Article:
Five problems, or groups of problems, are introduced here. The intention is for the reader to investigate, verify, and add to or extend these problems. In many cases, results are stated without proof, and in these cases proofs may be difficult. Mathematica has been used widely and this tool, or a computer equivalent, will be very useful in achieving these goals.

I have 7 pairs of socks in a drawer. I do not sort them by pairs, so they are randomly distributed in the drawer. I select socks at random until I have a pair. The probability I get a pair in 2 drawings is , since the first sock can be any one of 14 socks and the second sock must be the other sock in the pair represented by the first sock.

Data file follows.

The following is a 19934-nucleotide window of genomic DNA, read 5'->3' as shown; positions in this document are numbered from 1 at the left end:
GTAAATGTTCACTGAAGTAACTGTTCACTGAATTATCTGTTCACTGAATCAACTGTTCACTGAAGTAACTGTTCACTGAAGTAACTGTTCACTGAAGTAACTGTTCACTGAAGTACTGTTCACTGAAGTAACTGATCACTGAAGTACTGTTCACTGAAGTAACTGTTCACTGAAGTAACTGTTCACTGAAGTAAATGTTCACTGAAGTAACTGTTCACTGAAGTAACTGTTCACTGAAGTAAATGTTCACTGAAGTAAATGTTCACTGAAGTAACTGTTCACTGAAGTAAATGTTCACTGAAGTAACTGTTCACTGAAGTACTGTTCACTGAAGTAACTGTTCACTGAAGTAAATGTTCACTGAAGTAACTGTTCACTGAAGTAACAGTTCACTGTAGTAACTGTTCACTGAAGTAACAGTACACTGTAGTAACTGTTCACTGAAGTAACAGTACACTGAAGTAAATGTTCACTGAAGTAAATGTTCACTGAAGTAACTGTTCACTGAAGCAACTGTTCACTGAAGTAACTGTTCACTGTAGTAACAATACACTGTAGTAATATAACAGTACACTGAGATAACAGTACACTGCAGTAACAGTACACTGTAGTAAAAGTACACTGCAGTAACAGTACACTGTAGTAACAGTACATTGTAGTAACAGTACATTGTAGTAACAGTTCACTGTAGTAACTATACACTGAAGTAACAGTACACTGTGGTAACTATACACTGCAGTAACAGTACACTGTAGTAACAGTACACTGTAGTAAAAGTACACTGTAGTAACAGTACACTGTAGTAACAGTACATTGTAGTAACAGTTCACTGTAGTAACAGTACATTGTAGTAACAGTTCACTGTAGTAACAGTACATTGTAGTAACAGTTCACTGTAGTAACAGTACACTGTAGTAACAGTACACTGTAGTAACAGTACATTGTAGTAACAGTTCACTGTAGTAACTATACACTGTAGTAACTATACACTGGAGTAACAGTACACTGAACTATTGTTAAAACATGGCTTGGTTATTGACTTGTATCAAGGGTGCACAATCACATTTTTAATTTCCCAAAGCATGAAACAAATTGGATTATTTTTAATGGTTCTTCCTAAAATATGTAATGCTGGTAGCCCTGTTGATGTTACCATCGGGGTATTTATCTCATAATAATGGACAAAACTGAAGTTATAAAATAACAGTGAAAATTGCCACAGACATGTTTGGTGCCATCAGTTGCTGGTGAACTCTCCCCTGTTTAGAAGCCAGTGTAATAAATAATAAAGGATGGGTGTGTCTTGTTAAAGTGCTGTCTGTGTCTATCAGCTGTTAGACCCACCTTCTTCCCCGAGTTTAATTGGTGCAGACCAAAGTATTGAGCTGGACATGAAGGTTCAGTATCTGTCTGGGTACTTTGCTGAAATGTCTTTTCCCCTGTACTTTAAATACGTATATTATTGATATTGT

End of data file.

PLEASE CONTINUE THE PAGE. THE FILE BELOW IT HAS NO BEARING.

The probability it takes 3 draws to get a pair is , since the first sock can be any one of the 14 socks in the drawer, the second sock must not match the first, and the third sock can match either of the first two socks drawn.

In a similar way, we can find the probability distribution of the random variable , the number of draws it takes ...

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